Tiger21, Where the Wealthy Seek Out Kindred Spirits
May 11, 2013 | Gérard Bérubé | Finances personnelles
John Koloda has set himself the goal of doubling Tiger21’s Montreal membership. Potential members be warned: you need a minimum $10 million in investible assets to join this highly confidential learning group.
John Koloda is introduced as a consultant with more than 30 years’ experience in financial services. He has just been
named co-chair of Tiger21’s Montreal chapter, which serves Quebec and Eastern Ontario. He plans to add two or three new names to the eight people who currently comprise the Montreal
membership, with the goal of reaching 20. Candidates are recruited all over Quebec and in the Ottawa region. The main eligibility factor: a minimum $10 million in
investible assets, which excludes the primary residence, and a commitment to attend meetings for two years. “There is a deep pool of wealthy individuals from Trois-Rivières to Drummondville and in the Beauce, passing through Quebec City, Montreal, Gatineau and Ottawa. I see at least two groups of 20 people within the next couple of years,” predicts John Koloda.
Created in the United States in 1999, Tiger21 has been in Canada for one year. The Investment Group for Enhanced Results in the 21st Century has chapters in 12 North American cities, including four in Canada, and boasts 208 members who collectively manage $19 billion in assets.
Giving Back to Society
Some cities have two or three chapters of approximately 20 people each. Members include entrepreneurs, retirees, people active in financial services or real estate investors. Potential members are invited to a preliminary interview, if just to discuss affinities, to identify traits in common and how they give back to society.
The purpose of Tiger21? To create a community of interests allowing wealthy individuals to share with each other, to
access a confidential group in which multimillionaires can discuss with their peers, with others who understand what they are going through. “They can talk about divorce, vacation,
donations, family matters and other personal concerns in complete confidentiality, in an
open, but safe-harbour environment,” explains John Koloda.
A typical monthly meeting begins with the introduction of a personal subject. It starts with a round table where each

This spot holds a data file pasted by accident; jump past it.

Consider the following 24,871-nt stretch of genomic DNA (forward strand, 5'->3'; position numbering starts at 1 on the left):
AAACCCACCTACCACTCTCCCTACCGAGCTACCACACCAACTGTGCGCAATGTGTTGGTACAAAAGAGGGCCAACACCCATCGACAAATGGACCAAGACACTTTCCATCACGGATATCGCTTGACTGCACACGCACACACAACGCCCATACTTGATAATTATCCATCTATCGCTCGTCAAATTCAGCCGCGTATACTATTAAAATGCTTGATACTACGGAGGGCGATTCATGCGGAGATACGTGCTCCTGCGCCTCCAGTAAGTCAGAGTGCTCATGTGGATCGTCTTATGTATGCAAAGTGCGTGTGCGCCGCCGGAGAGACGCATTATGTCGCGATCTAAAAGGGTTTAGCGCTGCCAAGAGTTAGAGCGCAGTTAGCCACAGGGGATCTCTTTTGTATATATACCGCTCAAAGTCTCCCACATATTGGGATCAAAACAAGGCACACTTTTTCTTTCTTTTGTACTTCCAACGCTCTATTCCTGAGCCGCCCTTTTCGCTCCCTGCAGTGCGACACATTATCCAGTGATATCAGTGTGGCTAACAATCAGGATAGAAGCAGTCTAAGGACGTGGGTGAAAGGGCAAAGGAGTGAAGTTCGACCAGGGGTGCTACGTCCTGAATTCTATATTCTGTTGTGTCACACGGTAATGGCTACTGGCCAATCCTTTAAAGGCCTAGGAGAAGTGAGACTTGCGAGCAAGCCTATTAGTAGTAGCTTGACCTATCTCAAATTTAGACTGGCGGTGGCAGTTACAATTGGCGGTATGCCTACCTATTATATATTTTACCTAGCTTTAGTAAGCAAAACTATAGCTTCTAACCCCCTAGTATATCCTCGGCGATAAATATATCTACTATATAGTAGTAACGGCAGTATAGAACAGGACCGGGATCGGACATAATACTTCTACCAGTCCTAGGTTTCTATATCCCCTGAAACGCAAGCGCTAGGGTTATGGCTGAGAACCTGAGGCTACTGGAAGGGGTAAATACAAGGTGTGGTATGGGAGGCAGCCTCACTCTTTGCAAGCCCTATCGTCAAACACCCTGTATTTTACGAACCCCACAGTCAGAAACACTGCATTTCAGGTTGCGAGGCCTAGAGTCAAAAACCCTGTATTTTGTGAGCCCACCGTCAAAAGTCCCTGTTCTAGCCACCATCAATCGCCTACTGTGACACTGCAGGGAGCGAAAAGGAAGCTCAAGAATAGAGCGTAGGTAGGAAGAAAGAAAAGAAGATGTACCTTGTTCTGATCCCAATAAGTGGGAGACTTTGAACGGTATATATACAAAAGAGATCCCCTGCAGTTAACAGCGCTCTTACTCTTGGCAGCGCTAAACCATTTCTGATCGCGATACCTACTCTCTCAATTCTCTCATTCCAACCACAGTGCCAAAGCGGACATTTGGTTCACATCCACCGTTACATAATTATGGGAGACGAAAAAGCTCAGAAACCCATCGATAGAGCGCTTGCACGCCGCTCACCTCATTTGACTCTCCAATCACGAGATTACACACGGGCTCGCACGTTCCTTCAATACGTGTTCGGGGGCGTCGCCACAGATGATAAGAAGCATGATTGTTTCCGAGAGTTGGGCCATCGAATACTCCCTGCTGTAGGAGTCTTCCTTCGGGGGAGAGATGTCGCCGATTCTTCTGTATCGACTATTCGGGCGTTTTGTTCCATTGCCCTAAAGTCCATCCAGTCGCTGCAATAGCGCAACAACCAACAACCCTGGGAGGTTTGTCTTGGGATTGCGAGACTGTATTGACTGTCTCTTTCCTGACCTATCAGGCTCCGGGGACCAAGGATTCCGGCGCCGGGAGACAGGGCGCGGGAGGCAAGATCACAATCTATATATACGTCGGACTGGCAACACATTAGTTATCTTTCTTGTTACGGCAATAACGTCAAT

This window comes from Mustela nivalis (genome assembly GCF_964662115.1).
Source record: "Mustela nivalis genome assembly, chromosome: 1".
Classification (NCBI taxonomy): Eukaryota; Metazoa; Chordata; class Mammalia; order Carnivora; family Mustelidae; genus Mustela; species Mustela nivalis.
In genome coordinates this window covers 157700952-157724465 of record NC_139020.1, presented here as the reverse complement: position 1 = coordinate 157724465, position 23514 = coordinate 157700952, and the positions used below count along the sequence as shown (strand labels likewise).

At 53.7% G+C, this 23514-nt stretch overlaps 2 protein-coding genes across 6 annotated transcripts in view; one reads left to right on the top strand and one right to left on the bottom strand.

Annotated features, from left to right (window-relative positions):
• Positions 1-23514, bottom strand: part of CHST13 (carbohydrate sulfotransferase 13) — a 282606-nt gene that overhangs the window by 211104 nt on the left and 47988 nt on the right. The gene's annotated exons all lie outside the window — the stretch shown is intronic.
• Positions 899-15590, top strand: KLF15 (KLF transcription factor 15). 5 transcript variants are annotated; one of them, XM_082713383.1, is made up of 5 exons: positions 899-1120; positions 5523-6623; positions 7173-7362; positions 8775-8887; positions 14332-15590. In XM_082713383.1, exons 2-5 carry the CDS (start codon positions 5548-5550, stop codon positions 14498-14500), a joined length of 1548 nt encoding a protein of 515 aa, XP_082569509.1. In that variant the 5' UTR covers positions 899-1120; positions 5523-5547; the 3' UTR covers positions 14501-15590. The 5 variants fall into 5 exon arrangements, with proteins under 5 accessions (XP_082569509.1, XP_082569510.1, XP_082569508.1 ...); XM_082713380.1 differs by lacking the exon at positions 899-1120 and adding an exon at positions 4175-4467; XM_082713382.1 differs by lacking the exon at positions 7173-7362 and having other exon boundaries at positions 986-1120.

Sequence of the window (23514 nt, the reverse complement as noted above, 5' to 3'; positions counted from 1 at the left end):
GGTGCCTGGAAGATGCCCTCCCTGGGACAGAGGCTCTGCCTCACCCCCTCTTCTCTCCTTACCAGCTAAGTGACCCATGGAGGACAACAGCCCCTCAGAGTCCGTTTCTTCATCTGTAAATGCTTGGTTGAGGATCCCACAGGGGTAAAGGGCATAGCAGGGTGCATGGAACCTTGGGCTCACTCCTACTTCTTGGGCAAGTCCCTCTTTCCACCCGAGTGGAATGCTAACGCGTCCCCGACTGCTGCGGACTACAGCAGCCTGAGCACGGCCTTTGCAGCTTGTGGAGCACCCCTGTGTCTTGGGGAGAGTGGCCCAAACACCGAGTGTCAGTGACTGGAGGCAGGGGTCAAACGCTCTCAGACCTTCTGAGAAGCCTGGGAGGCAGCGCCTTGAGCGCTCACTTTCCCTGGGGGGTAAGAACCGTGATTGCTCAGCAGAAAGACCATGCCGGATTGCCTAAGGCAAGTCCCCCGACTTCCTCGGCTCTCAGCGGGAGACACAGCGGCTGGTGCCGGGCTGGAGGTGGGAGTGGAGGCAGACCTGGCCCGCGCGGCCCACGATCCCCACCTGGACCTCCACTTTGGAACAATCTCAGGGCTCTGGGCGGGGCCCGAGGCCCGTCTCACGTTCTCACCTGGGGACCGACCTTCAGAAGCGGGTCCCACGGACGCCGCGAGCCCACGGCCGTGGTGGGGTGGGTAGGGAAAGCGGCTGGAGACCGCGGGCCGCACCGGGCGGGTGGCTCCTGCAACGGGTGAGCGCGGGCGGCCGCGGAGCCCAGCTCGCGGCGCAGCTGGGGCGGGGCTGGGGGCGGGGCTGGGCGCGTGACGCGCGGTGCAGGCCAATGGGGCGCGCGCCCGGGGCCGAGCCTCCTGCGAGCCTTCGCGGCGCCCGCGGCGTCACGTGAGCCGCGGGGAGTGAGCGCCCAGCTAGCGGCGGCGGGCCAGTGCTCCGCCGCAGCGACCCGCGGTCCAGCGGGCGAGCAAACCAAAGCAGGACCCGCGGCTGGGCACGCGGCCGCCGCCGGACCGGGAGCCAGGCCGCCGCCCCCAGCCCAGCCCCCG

person shares their point of view on the state of the world. “Each person has their own network, their own sphere of influence. Their contribution is unique.” This is followed by an address by
one or two speakers, a Nobel Prize winner or a specialist discussing a unique investment subject. In the second part, members will present their portfolios and open up
their investment strategy for comment and the objective criticism of their peers, each one emphasizing their own experience or vision.
99 vs. 1%
And how does the Tiger21 membership experience the divide between activists and the 1%?
How do they respond to the grievances of the 99% denouncing the widening
What do they think of tax havens and other tax evasion methods?
As a general rule, these wealthy individuals “will feel they are misunderstood. They too can experience problems or go
through rough times,” argues John Koloda. They are in the highest taxation bracket. They believe they pay too many taxes, that they contribute more than anyone else, even on a
relative basis. Therefore, there is nothing wrong with looking for ways to pay less,
like any other taxpayer would do. “These people are more average than we believe. They do not just live in a bubble and do not believe they are above anyone else. They understand and are sensitive to what is going on, the trouble that everyone faces. They do not feel excluded, but rather poorly understand. Their attitude is not one of ‘poor me’, but rather, ‘how can we work better,
John Koloda also observes that these wealthy individuals give a lot back to society.
“Most of the time, they give back to society anonymously,” he adds.
***According to Tiger21 founder, Michael Sonnenfeldt, members currently prefer private
investments and the equity markets, although there is no run on equities.
Therefore, equities investments (25%) and private investments (19%) make up the
lion’s share of the average portfolio, where liquidity remains high. They are
shunning bond securities over fears of rising interest rates and their main
concern is a massive monetary easing that raises fears that soaring stock
prices are inflated, with no basis in the real economy.